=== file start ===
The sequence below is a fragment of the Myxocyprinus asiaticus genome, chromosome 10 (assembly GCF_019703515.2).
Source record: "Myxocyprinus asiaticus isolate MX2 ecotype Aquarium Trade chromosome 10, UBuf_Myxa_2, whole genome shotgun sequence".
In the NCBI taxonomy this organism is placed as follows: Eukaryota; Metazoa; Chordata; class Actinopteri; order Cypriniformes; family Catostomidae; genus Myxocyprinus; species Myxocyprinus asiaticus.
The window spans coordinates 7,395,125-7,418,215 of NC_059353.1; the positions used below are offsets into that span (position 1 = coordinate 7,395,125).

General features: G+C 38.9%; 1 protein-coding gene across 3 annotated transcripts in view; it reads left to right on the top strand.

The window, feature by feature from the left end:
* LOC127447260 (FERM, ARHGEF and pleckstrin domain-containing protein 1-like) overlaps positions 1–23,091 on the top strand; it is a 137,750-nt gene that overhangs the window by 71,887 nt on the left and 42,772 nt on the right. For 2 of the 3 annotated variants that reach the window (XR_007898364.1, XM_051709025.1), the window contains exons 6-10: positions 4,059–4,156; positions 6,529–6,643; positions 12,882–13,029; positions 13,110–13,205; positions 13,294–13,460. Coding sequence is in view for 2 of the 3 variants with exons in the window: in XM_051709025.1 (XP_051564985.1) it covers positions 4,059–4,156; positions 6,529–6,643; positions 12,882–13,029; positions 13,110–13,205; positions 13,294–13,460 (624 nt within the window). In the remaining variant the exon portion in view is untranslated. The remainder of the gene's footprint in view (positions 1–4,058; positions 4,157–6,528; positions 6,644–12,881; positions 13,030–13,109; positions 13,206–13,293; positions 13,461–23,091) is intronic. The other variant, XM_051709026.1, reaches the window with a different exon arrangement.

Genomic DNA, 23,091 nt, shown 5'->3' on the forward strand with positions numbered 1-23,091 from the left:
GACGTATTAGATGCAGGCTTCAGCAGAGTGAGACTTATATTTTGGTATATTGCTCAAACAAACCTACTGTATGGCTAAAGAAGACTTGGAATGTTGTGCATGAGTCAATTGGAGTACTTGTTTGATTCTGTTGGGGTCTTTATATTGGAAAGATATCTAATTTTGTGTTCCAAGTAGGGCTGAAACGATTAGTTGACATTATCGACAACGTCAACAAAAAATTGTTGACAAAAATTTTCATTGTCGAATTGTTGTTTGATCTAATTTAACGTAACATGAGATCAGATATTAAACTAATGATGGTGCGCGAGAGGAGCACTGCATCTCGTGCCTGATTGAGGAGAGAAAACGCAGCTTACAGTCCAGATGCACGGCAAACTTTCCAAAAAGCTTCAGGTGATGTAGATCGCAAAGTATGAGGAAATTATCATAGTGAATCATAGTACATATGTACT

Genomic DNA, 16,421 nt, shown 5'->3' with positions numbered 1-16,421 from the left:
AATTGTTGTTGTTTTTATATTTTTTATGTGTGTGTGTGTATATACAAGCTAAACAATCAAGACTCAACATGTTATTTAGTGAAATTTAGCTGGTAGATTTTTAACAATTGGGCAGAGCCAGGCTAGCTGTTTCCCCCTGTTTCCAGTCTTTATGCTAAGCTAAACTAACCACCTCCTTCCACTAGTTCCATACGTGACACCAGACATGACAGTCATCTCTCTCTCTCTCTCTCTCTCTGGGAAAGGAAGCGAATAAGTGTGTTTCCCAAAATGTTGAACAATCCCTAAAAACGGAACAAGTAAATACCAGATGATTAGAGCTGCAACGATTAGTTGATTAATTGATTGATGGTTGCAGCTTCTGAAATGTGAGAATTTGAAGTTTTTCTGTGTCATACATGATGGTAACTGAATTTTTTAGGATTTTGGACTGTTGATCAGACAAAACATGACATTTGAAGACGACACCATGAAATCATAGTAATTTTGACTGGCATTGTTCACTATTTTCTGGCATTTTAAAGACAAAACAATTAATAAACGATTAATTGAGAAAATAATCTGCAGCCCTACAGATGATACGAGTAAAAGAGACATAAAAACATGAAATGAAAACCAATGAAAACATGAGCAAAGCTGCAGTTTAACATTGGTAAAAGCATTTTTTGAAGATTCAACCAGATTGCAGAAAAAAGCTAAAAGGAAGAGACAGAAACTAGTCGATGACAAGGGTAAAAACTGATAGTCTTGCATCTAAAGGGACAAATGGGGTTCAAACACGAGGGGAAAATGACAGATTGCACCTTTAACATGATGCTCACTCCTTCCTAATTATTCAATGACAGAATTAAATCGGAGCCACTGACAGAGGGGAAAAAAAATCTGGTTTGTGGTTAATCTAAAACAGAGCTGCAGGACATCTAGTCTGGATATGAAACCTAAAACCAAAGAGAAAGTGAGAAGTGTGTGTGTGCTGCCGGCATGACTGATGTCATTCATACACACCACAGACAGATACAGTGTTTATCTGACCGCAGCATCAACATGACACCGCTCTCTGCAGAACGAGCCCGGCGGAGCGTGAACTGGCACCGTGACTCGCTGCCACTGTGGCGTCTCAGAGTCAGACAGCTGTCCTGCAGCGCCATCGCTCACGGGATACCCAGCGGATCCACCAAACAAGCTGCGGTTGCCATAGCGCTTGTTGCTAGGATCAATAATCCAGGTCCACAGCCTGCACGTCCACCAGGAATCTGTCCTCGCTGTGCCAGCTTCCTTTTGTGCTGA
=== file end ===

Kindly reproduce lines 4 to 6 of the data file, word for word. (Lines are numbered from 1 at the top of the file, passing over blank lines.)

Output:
The window spans coordinates 7,395,125-7,418,215 of NC_059353.1; the positions used below are offsets into that span (position 1 = coordinate 7,395,125).

General features: G+C 38.9%; 1 protein-coding gene across 3 annotated transcripts in view; it reads left to right on the top strand.

The window, feature by feature from the left end: